When we poked around Buenos Aires earlier this year, our food quests were focused not only on understanding Argentine cuisine but also seeking out various ethnic cuisines that we hadn’t encountered much while traveling the Andes and Paraguay. A couple of times a week, we’d head out with a restaurant recommendation, a gigantic map of the city, and scribbled notes as to our bus route.
We often got lost. We always ate. And we discovered something.
There’s some nice food in Buenos Aires. But mediocrity in the cuisine scene is well represented across various budget levels. It’s easy to drop a bunch of money on a lackluster meal.
We understand that Buenos Aires is not the only city that suffers from this phenomenon. But perhaps because of the imagery that often precedes it, expectations rise. Particularly if you expect to spend a short time in the city (and food is important to you), it may just be worth doing a little more restaurant research than usual.
The following intends to capture a random culinary walk through the city and is meant to answer the “Where did you eat? What did you have? Anything of note?” questions we get all the time.
Now, let’s eat!
Parrillas (Steak Restaurants)
Although the scene may appear a bit formal at first (e.g., waiters in aprons and bow ties), the atmosphere inside is that of a classy, but unpretentious, neighborhood restaurant where families and friends gather for a meal. Our waiter was exceptionally friendly. After noticing that we had a thing for photographing our food, he began to bring other peoples’ orders to our table so we could take a shot.
Very good bife de lomo. If you need something to balance your meat intake, try the radish greens salad. All that, a recommended bottle of Malbec and dessert ran about 100 pesos ($28) for two. Go early (as in 8:30 or 9 PM) as this place fills up quickly. Address: Honorio Pueyrredón 1406, Villa Crespo
A simple neighborhood spot that seems to have gotten its name into a couple of guidebooks, judging by the tourist crowd. But, it’s still good. Nicely grilled provoleta (herbed cheese) and a solid bife del lomo serving large enough for three people. Prices are reasonable and staff are patient: we lost track of time, closed out the place and they didn’t fuss. Address: Rodríguez Peña 682, Recoleta
One part football (soccer) shrine, another part parrilla, El Obrero is a place for visual fun, what with all the Boca Juniors football paraphernalia. Large, juicy steaks won’t empty your wallet. Leave room for the pave de vainilla sided with a daunting dollop of dulce de leche. Get a pull of espresso to balance out all that sweetness.
Stories of people getting mugged in La Boca are plentiful. During the daytime, it seemed fine — we walked the few blocks from where the bus dropped us off (the #64 bus from Barrio Norte is a terrific visual sample of BA, by the way). If you feel apprehensive, go while it’s light or take a taxi at night.
Address: Agustín R. Caffarena 64, La Boca
Looking a bit more upscale than most restaurants we chose, El Caldon was a neighborhood favorite of a friend in Palermo. Service is good, if a bit over-the-top in a tourist courtship sort of way. Steaks are high quality and grilled vegetables done perfectly. Crockpot garlic spread cover is a nice touch. Very reasonably priced wine list given the all the above. A good experience and not quite as expensive as it may look at first glance. Address: Corner of Salvador and Armenia Streets, Palermo Viejo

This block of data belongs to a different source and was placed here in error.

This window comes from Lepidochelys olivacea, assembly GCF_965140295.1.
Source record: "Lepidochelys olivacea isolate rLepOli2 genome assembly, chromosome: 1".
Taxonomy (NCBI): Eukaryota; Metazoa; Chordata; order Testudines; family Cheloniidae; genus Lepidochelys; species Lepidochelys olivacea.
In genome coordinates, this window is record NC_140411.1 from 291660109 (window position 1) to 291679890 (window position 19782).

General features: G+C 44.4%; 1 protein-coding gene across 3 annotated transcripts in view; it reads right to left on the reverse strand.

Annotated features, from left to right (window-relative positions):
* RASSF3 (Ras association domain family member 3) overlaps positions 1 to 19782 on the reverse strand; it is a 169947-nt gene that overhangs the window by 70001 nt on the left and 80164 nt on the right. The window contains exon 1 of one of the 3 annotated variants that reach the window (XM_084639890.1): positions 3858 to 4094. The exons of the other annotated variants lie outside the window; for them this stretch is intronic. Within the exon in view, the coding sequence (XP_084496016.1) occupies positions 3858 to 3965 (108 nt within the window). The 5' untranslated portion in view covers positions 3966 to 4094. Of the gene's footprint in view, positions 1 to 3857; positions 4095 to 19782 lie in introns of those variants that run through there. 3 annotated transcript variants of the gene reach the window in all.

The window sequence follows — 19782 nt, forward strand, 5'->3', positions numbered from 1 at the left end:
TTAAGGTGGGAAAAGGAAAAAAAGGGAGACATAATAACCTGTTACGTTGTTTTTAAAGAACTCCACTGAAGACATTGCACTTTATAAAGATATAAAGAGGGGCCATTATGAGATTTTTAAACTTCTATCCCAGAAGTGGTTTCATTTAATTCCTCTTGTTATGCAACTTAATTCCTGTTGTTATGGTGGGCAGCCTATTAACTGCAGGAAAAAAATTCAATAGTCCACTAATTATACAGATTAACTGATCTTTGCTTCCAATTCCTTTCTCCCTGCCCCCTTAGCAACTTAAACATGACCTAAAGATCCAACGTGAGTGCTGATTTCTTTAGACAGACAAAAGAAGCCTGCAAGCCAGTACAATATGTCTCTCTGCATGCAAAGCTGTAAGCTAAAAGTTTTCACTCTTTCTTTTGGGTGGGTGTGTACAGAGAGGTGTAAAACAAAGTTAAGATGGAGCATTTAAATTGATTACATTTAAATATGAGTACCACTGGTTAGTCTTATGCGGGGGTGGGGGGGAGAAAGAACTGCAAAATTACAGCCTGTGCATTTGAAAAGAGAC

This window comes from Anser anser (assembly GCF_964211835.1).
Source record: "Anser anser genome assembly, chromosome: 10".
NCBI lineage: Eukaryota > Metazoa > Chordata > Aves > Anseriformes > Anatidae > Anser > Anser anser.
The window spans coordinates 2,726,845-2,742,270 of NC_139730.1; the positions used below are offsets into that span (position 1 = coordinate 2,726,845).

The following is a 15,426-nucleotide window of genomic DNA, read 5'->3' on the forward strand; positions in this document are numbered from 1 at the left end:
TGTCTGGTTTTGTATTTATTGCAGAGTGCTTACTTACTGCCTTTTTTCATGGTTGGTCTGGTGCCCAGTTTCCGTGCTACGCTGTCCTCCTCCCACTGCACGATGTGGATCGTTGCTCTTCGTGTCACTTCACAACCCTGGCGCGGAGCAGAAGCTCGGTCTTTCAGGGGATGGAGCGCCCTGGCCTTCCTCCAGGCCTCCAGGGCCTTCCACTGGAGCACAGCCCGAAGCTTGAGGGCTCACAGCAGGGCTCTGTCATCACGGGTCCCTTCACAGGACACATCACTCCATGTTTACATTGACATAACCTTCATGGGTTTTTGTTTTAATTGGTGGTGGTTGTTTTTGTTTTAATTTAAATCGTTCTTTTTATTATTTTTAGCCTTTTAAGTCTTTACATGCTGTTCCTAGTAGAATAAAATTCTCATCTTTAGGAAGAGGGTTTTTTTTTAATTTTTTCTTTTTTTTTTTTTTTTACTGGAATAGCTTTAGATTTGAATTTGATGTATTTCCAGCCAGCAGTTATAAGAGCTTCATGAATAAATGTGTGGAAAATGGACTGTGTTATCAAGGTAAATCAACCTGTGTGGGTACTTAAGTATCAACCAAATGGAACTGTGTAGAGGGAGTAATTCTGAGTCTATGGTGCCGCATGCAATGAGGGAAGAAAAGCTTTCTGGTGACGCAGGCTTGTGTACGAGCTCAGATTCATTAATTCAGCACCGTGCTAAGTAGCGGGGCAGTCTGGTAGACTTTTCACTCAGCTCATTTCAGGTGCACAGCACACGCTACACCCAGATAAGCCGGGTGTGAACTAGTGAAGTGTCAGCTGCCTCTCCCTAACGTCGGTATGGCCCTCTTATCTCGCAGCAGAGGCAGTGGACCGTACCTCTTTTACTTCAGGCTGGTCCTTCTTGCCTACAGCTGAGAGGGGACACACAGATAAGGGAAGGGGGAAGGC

Empanadas and Tartas
Spend any time in Argentina and you’ll quickly realize that not all empanadas are created equal. Here are a few places we’d recommend for freshness and variety.
No Name Barrio Norte Deli
This is the sort of place we live and die for. A take-out deli with a gregarious chef (often in a paper chef’s hat) behind the counter. He loves to talk, but his porteño accent makes it a bit difficult for newcomers to keep up.
Everything here is good, but the tartas are exceptional. Our favorites were the ham/cheese/basil/tomato and pumpkin squash varieties. The empanadas arabes, filled with spiced meat and topped with lemon rind, are a revelation. The giant beef empanadas do the salty-sweet thing like only grandmothers know how.
Very inexpensive and high quality – this is why you’ll see both construction workers and businessmen in suits waiting for their food. We were regulars here several times a week to pick up lunch.
Address: 2907 Juncal Street (Bustamante cross street), Barrio Norte
Note: This place is open only at lunchtime until around 3-4 PM.
No Name Empanada Place on Scalabrini Ortiz
We stumbled upon this place in a food daze when we underestimated walking distances in the city. Freshly cooked empanadas heated to perfection were just the ticket. We returned several times. Up there in the top echelon of our Argentine empanada experiences.
Address: 1800 block of Scalabrini Ortiz (cross street is Nicaragua), Palermo
Pizza and Pasta
We’ve already written about keeping expectations at bay when it comes to Argentine pizza. Here are a few places that, for various reasons, were notable.
Thin Crust: Albamonte
The first time we dined here, our American friends joining us joked that everyone in the place did a double take when they first walked in.
The point: not many tourists make it out here. Though the neighborhood may look a little rough around the edges to some, it’s fine. And Albamontes has a friendly put-your-arm-around-your-neighbor feel to it. More importantly, perhaps, the food is great – pleasing even the most discerning of our Italian-American friends. The pizza here is probably the closest you’ll come to pizza that resembles real Italian pizza – thin crust, ample sauce, and not kilos of cheese. The calamari is also very good. Not expensive. Address: Avenida Corrientes 6735, Chacarita
Thick crust: El Cuartito
The well-known, overgrown red-headed stepchild of Buenos Aires pizza joints, El Cuartito is almost universally panned by anyone doing the food critic thing. So why did we go? Our discerning landlord suggested we do so despite the bad reviews.
However, she recommended a strategy: understand that it’s thick crust pizza and order the Napolitana. So we did. Although we’re not usually awed by thick crust pizza, this one was sufficiently crispy and the sauce was flavorful. More importantly, the sauce:cheese ratio was balanced, perhaps because of the sliced tomato topping. Tables are graced with cans of olive oil and fresh oregano and roasted red pepper flakes — this behavior earns bonus points in our book.
El Cuartito is packed in the evenings with both tourists and locals. Go early or prepare to wait a bit.